Forum - View topic
This Week in Games - Arms


Goto page 1, 2  Next

Note: this is the discussion thread for this article

Anime News Network Forum Index -> Site-related -> Talkback
View previous topic :: View next topic  
Author Message
belvadeer



Joined: 11 Jun 2006
Posts: 3907
PostPosted: Thu Jun 22, 2017 12:02 pm Reply with quote
At this point, I don't think anyone would weep if Konami crashed and burned, unless they were tears of joy. What a deplorable company they've become.
Back to top
View user's profile Send private message
leafy sea dragon



Joined: 27 Oct 2009
Posts: 6567
Location: Another Kingdom
PostPosted: Thu Jun 22, 2017 12:03 pm Reply with quote
The hesitance of crowdfunding seems to have overshadowed the actual successes borne out of it, like Shantae: Half-Genie Hero, Freedom Planet, Shovel Knight, the extra content for Skullgirls, and the licensed content for The Pinball Arcade (the Star Trek name ain't cheap!).

The pattern I've noticed is that video game crowdfunding best benefits small companies founded by people who also started out small: Every game listed above is from a company that has never really become big, nor are they run by anyone who's ever worked for a big company. By contrast, the games that became critically panned, ran over budget, or some other problems tend to be led by someone who once worked for a major developer. That's the way I see it.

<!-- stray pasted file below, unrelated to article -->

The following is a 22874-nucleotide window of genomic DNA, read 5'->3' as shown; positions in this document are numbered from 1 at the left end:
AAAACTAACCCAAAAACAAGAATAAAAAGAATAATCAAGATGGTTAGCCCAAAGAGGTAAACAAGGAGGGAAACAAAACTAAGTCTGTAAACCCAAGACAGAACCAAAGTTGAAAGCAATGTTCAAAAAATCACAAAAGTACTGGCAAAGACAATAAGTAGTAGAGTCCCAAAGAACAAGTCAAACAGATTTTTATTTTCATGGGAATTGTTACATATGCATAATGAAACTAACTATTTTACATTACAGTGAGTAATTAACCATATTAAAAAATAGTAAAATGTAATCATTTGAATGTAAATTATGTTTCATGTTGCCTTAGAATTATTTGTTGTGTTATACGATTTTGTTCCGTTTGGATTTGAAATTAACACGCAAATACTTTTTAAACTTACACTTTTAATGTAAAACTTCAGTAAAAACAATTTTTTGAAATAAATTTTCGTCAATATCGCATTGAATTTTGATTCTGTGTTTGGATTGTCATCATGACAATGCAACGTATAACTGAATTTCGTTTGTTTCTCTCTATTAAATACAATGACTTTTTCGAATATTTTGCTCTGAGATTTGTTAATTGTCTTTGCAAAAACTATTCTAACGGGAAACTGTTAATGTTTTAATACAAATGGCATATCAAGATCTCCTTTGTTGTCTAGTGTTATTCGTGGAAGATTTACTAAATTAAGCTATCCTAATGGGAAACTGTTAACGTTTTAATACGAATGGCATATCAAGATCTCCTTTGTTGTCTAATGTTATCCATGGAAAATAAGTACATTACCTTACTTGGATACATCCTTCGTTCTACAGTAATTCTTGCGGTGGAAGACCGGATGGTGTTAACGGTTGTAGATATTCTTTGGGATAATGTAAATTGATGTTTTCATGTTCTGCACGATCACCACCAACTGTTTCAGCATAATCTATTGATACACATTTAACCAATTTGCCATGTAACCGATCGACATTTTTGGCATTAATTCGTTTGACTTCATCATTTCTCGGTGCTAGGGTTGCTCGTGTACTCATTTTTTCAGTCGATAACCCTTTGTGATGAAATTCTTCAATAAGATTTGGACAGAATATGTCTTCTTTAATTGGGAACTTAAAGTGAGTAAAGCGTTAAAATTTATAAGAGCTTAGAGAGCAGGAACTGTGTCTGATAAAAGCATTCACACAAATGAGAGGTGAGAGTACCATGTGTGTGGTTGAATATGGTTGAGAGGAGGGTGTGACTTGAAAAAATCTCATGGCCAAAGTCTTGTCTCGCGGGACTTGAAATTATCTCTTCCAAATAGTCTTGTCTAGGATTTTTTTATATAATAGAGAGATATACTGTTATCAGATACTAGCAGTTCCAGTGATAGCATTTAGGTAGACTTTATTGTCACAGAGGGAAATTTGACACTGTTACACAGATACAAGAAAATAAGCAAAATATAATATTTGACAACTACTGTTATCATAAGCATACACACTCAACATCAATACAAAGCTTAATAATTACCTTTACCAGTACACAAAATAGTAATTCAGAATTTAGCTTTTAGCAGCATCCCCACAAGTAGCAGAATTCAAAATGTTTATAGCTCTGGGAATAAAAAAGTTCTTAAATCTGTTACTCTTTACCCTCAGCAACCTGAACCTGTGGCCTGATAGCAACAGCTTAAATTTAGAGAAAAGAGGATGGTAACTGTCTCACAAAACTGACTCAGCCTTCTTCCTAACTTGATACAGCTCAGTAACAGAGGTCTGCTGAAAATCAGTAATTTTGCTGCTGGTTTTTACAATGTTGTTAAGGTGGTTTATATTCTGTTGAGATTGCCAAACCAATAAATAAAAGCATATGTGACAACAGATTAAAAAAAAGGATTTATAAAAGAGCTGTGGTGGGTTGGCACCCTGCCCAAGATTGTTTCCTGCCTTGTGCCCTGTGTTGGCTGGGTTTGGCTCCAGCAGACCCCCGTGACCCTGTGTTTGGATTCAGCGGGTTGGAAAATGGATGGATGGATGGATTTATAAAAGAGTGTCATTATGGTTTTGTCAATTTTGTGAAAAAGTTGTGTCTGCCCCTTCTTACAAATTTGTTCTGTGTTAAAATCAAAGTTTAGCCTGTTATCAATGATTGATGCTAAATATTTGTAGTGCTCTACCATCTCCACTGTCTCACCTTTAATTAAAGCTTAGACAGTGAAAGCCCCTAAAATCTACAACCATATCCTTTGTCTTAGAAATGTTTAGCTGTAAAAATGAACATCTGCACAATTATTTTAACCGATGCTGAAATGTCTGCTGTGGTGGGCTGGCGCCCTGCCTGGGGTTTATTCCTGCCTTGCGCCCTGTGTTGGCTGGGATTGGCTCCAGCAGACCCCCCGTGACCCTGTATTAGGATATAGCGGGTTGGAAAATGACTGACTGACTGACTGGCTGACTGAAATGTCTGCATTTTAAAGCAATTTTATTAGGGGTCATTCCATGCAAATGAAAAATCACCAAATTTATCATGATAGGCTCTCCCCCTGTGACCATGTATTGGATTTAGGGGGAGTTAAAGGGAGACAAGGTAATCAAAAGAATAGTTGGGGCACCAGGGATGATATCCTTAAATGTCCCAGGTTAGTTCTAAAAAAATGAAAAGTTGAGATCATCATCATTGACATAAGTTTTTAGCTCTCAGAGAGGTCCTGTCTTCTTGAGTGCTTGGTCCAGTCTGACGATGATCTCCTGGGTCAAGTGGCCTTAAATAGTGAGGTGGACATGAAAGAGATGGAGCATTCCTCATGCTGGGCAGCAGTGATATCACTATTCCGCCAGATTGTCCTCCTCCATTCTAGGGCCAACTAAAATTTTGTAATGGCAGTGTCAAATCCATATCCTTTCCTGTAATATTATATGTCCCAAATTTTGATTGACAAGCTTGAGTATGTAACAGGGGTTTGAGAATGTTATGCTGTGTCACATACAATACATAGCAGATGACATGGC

As for Rap Rabbit, it was mentioned in the other articles, but I think a variety of factors were behind its failure to meet its goal rather than it being a video game, or even a video game by a cult legend. I think it's due to the lack of platforms (and I'll mention again, if they could pull it off on mobile, the campaign would've been much closer to reaching its goal), the language-inaccessibility of its very nature, the fact that rhythm games with original music has not been popular in the west for some time, PaRappa having lost its mainstream recognition (as well as 90's-style rapping, which is why ToeJam & Earl is now very niche), the lack of clear and unambiguous gameplay footage so people know what to expect (ideally a demo would be available), and the lack of promoting the project outside of the campaign.